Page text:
Poor, poor Tim Pawlenty. The earnest Minnesota governor brought his best zingers and one-liners to the Minneapolis Convention Center on Wednesday, but he got his biggest applause at the GOP fundraiser only when he introduced Sarah Palin and Michele Bachmann. The two brightest stars of the conservative movement were headliners for the event to raise cash for Bachmann's re-election campaign. On the charisma scale, he was chalk to their napalm.
With Martina McBride's "This One's for the Girls" blaring in the background, Bachmann and Palin took the stage in a blur of waving hands, teased hair, floral prints and piled-on pearls. Far away from Michael Steele's sex-club scandal and John Boehner's "Hell No!" legislative strategy, Palin and Bachmann gave their mostly female audience of more than 11,000 a riled up hour of newfangled Republican girl power.
Between the two, Palin and Bachmann taunted terrorists, ridiculed Democrats, and praised liberty and freedom-loving Americans. "Patriots loooove your country," Palin cooed to the crowd. "You are so proud to be Americans."
On health care reform, Bachmann promised to push for repeal. "You better believe it, baby! Repeal is what this girl is going to be all about after November." On federal spending, she promised to shrink it. "We're going to start by starving the beast!" On the details of all this, she sort of fudged it (the government owns or controls 51 percent of the American economy?), but that's not the point right now.
The point is that artfully folded into the women's right-of-center red meat rhetoric was an unusually heavy dose of what anyone would call old-fashioned feminism if it wasn't coming from two hot Republican women in high heels. (Palin put Naughty Monkey-brand shoes on the map when she wore their red "Double Dare" peep-toe pumps to a John McCain rally.)
"In politics, if you want something said, ask a man. If you want something done, ask a woman," Palin joked to the delight of the crowd, quoting Margaret Thatcher. "My own mantra is that behind every good, productive man stands a very surprised woman."
Although Palin told her fans she was "just joshin' about that gender thing," the visual image of Palin and Bachmann commanding the stage as headliners of the event, rather than bit players, was striking. That they were flanked by women as they spoke as superstars of a political movement would have been the dream of any 1960s feminist.
But along with their super-sized political influence, Palin and Bachmann are both prolific mothers (they have five children each) and pro-life activists. Bachmann has been a foster parent to 23 children with her husband and Palin was outspoken in her choice not to end her pregnancy upon learning that her fifth child would have Down syndrome.
Those are qualities that make the women positively anti-feminist for old-school activists, but it's also what conservative women say they've been missing for years in their search for their own Hillary Clinton. "No matter how you look at it, it is just good to have strong, positive female role models in political life," said Marjorie Dannenfelser, chair of the conservative Susan B. Anthony List. "For only one model to have been represented, basically cutting out half of the female population in terms of mentorship, can never be a good thing."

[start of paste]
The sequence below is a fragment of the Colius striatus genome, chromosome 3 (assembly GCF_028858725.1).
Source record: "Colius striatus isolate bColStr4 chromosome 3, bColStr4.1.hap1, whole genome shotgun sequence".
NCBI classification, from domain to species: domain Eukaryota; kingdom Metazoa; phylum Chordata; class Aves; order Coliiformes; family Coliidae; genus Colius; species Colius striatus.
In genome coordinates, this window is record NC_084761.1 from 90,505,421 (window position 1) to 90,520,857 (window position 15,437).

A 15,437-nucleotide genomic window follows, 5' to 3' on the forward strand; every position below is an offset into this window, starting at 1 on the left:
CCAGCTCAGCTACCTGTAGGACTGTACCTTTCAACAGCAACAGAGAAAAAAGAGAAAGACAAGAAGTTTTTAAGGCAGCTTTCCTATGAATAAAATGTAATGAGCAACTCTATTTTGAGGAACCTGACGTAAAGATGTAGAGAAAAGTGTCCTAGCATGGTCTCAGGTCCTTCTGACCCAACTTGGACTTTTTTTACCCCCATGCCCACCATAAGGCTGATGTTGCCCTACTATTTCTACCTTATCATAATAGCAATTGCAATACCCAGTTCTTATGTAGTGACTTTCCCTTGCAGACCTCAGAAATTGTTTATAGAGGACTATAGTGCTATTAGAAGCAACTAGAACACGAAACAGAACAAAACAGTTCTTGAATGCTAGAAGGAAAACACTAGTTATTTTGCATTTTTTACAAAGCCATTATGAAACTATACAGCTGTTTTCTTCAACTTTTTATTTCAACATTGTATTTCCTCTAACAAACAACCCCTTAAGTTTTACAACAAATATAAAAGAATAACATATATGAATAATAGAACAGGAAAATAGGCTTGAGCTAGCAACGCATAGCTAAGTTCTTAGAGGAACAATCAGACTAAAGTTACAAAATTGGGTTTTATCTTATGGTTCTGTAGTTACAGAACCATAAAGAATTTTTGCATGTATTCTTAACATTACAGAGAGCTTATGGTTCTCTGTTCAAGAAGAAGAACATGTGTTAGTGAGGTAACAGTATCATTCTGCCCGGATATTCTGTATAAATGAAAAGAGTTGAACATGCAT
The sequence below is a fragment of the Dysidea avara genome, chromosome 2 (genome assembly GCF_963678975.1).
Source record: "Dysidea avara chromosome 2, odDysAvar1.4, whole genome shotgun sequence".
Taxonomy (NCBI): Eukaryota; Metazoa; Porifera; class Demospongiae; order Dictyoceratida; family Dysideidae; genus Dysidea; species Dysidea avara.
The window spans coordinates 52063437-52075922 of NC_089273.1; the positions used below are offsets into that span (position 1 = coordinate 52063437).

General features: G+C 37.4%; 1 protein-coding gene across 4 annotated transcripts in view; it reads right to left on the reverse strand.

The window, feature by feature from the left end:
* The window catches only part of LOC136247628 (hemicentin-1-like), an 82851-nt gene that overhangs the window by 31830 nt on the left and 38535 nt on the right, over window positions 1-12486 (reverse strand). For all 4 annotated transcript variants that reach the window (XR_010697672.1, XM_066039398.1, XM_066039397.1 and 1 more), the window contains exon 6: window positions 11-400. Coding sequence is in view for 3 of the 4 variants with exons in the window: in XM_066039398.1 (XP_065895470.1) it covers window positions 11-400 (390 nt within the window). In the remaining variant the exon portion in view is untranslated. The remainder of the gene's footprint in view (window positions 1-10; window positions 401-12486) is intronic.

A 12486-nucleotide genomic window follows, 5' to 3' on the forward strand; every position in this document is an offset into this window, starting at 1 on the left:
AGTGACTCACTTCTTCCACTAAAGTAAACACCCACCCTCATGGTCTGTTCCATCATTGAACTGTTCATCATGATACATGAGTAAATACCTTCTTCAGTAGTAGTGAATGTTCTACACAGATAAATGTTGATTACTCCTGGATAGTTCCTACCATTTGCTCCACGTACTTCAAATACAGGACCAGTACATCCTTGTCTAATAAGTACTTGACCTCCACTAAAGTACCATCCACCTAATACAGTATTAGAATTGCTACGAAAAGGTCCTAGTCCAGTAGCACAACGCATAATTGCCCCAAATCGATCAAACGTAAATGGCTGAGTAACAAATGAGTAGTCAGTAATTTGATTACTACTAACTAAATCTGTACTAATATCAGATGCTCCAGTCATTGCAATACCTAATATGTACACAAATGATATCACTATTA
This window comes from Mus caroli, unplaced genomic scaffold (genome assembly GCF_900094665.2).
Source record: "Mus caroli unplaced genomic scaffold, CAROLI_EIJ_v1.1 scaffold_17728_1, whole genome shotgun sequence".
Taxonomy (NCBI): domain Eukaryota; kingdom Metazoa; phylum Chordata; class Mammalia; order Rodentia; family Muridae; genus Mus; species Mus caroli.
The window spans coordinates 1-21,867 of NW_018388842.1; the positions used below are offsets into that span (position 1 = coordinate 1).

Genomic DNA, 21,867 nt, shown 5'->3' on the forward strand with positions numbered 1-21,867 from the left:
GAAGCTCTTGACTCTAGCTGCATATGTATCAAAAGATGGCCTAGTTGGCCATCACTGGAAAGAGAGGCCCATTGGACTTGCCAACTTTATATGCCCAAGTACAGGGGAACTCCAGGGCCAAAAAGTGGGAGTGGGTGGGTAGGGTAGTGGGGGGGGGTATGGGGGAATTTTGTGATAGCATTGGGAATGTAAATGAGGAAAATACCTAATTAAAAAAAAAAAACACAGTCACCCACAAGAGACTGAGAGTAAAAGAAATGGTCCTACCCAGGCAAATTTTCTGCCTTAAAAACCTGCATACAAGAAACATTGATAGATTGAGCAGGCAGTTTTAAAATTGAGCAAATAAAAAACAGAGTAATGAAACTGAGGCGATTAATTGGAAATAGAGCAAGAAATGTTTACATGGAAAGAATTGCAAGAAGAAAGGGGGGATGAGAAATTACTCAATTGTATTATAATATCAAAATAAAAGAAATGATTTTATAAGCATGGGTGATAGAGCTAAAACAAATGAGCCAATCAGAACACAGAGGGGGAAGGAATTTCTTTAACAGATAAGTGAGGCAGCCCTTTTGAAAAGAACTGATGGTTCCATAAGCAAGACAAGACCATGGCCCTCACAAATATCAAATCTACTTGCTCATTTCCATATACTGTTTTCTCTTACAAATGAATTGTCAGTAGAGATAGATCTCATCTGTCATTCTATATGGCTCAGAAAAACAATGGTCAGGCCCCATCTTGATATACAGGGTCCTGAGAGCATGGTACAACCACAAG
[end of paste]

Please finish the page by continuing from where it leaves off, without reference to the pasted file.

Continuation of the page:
It's hard to think that Wednesday's event was not what Betty Friedan envisioned for women in "The Feminine Mystique," when she said that women should be allowed to want more than a life of folding laundry and driving carpool. "We can no longer ignore that voice within women that says: 'I want something more than my husband and my children and my home.'" she wrote.
Because Friedan died in 2006, the year before Palin and Bachmann took their seats in the governor's office and in Congress, respectively, we'll never know if they would have been the embodiment of her greatest hopes for women or the fruition of her greatest fears for them. Either way, they're opening new doors, even if they're not the thresholds traditional feminists want to cross.
As Palin finished her stump speech for Bachmann, she made a prediction about the 2010 election cycle. "There are a lot of conservative women like Michele who are standing up and speaking out for common sense conservative solutions and they're ready to take their country back," she said. "2010 is shaping up to be the year that conservative women get together to take back this country and Michele is leading the stampede."
In an effort to encourage the same level of civil dialogue among Politics Daily’s readers that we expect of our writers – a “civilogue,” to use the term coined by PD’s Jeffrey Weiss – we are requiring commenters to use their AOL or AIM screen names to submit a comment, and we are reading all comments before publishing them. Personal attacks (on writers, other readers, Nancy Pelosi, George W. Bush, or anyone at all) and comments that are not productive additions to the conversation will not be published, period, to make room for a discussion among those with ideas to kick around. Please read our Help and Feedback section for more info.